A model for commitment and online community citizenship behaviour intention on Facebook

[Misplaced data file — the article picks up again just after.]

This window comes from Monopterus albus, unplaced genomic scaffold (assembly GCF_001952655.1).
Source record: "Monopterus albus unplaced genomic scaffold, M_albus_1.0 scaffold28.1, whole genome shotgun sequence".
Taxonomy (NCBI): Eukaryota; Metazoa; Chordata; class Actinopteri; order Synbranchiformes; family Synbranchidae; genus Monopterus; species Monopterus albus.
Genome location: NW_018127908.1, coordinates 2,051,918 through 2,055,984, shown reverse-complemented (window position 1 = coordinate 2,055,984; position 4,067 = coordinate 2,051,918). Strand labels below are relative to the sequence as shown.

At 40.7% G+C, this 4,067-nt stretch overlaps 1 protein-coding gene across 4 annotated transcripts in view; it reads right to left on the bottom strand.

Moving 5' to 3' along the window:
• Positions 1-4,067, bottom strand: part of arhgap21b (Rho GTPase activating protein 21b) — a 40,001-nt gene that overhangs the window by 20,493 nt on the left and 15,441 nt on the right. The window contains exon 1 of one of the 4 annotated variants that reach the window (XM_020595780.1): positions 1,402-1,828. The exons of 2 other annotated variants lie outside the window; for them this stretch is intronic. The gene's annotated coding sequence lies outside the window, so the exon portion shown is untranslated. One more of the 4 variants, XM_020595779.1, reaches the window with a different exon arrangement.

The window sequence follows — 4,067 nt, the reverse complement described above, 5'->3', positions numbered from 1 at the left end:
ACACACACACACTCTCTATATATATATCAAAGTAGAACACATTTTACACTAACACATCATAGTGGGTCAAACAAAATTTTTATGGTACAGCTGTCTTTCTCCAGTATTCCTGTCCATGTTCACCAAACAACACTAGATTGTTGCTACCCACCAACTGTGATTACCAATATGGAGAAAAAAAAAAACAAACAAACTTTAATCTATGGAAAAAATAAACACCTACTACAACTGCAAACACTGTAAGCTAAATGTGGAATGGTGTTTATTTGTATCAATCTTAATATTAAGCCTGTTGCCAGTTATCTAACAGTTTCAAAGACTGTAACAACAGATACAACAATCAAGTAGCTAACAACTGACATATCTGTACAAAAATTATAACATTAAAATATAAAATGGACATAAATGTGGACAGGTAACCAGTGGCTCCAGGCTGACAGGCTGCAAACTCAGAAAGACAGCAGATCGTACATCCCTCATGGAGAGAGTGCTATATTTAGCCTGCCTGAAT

Online community citizenship behaviours refer to the voluntary behaviours of online community members which are helpful to the online community, the administrators and members but are not required for the online community to exist. Grounded in the social exchange theory, it is presumed that when members of an online community receive benefits, such as the development of social and emotional bonds with the community, they may want to reciprocate by performing citizenship behaviours that would be advantageous to the community and its members. Examples of online community citizenship behaviours include feedback provided to the administrator of the online community to improve the overall service delivery and assistance to fellow members. While a vast number of studies has been conducted on citizenship behaviours in the commercial environment, little, however, is known about the factors driving online community citizenship behaviours as directed towards administrators and members of residential online activity communities on Facebook. A residential online activity community consists of members who are residents of a city and who share a common interest in a specific topic. Knowledge of these matters is important, as, from a practical perspective, administrators are faced with various difficulties when managing online communities, such as building a strong membership base and facilitating active participation. Online community citizenship behaviours, involving members engaging in voluntary helpful acts towards administrators and fellow members to improve the online community value offering may then be of great assistance in retaining members and to stimulate active participation in the online residential activity community. As such this study was interested in uncovering the factors that may contribute to online community citizenship behaviours directed towards fellow members and administrators of residential online activity communities on Facebook. In identifying the proposed model, it was noted that commitment, as a key element of relationship marketing, is well recognised as a facilitator of citizenship behaviour. This study was then specifically interested in examining the impact of affective and normative commitment on online community citizenship behaviour towards administrators and fellow members of residential online activity communities on Facebook (Continuous commitment, as the third dimension of commitment, was not included the model, as research has established a negative relationship between continuous commitment and citizenship behaviour). Emotional support among online community members, social switching costs and position involvement was investigated as potential antecedents of affective commitment. Emotional support has previously been established to positively and significantly impact affective commitment in an online community environment, while the latter two factors have been tested in other research contexts, but their roles have not yet been confirmed in the online community environment. Subjective norm and critical mass was examined as antecedents of normative commitment. Subjective norm has been established to positively and significantly impact the normative commitment of social network site users, while limited studies have tested the impact of perceive critical mass on the normative commitment of online community members. Following the identification of the proposed model, the aim of this study was accordingly recorded as to examine the impact of selected factors on normative- and affective commitment towards residential online activity communities and to assess the extent to which members’ commitment may ultimately contribute to online community citizenship behaviours directed towards administrators and fellow members of the online communities. This study followed a descriptive and quantitative research design. The target population was defined as males and females, older than the age of 18 who is currently an active member of a residential online activity community on Facebook in South Africa. Non-probability sampling, consisting of quota and convenience sampling, was employed to determine the number of members of each residential online activity community and to reach the determined quotas. Computer-assisted, online questionnaires were used, where the link to the questionnaire was posted on the various residential online activity Facebook groups in the nine provinces of South Africa. Respondent participation was completely voluntary and anonymous. Screening questions ensured that the respondents were older than 18 years and are current and active members of the residential online activity community on Facebook. Valid and reliable measures were adapted for the questionnaire, and the items were measured on a five-point continuous and unlabelled Likert-type scale. A total of 545 usable questionnaires were obtained and included in the analysis. The empirical analysis included an exploratory factor analysis and it was concluded that when applied to the context of this study, online community citizenship behaviour consists of five factors, namely 1) feedback intention relating to general improvement; 2) feedback intention relating to operational problems; 3) policing intention; 4) helping intention relating to the use of service and 5) helping intention relating to personal problems experienced. The measurement model analysis offered confirmation of the validity and reliability of the research findings. The structural equation model results evidenced acceptable model fit. Affective and normative commitment have a positive and significant effect on all forms of online community citizenship behaviours directed towards administrators and members. Emotional support, social switching costs and position involvement have a positive and significant effect on affective commitment. Subjective norm and perceive critical mass have a positive and significant effect on normative commitment. All research hypotheses formulated were subsequently accepted. Consequently, the research findings make valuable contributions to theory and practice. From a theoretical perspective, the research findings provide a better understanding of the effect of different forms of commitment (affective and normative) on online community citizenship behaviours directed towards administrators and members of residential online activity communities on Facebook. Also, the study contributes to relationship marketing theory by identifying a novel group of factors that contribute to the different forms of commitment of residential online activity community members on Facebook. This study also extends existing literature by establishing that feedback towards administrators of an online community can relate to making suggestions for general improvement and solving operational problems, while helping may involve assisting fellow members in using the service and to solve their personal problems experienced. Furthermore, this study contributes to the field of online communities and citizenship behaviour as it shed more light on the types of citizenship behaviours directed towards administrators and members of online communities. Lastly, the study provides more insight into the extent to which relationship marketing theory contribute towards online community citizenship behaviour as explained by the social exchange theory. From a managerial perspective, the research findings offer valuable, strategic direction to administrators of online communities who are struggling to improve the participation levels. Administrators should focus on affective and normative commitment and their antecedents investigated in this study and must ensure that the interaction taking place on the online community is well managed and will increase the level of commitment of the members, as it may lead to members performing online community citizenship behaviours directed towards administrators and towards fellow members. From a social perspective, the research findings may equip city marketers to develop and utilise residential online activity communities to build relationships with residents, share knowledge with them, and increase social interactions amongst residents, which might improve the social welfare of the city’s residents. Ultimately, the research findings serve as a foundation for understanding the interrelationship among commitment and online community citizenship behaviour intention on Facebook. It is suggested that future research extend these findings by re-testing the model in other types of online communities to verify the extent to which the model can be applied to the broader online community environment. It is further recommended that future research investigate other forms of online community citizenship behaviours relevant to online community environments to obtain a more comprehensive account of the constructs within an online community environment. Future research could also make use of longitudinal data to investigate the interrelationships of the constructs under different circumstances and within different time periods.